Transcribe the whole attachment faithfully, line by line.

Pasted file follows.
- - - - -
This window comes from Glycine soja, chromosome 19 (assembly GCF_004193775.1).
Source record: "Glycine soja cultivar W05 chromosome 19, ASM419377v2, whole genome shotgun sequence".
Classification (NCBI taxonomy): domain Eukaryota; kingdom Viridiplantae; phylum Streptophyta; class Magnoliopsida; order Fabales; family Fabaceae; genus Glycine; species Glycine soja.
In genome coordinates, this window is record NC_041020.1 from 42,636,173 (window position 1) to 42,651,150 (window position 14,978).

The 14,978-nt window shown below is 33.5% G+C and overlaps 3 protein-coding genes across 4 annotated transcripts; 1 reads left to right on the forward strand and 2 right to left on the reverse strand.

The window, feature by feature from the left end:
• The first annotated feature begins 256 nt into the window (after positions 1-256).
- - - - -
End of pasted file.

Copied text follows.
This window comes from Glycine soja, chromosome 19 (assembly GCF_004193775.1).
Source record: "Glycine soja cultivar W05 chromosome 19, ASM419377v2, whole genome shotgun sequence".
Classification (NCBI taxonomy): domain Eukaryota; kingdom Viridiplantae; phylum Streptophyta; class Magnoliopsida; order Fabales; family Fabaceae; genus Glycine; species Glycine soja.
In genome coordinates, this window is record NC_041020.1 from 42,636,173 (window position 1) to 42,651,150 (window position 14,978).

The 14,978-nt window shown below is 33.5% G+C and overlaps 3 protein-coding genes across 4 annotated transcripts; 1 reads left to right on the forward strand and 2 right to left on the reverse strand.

The window, feature by feature from the left end:
• The first annotated feature begins 256 nt into the window (after positions 1-256).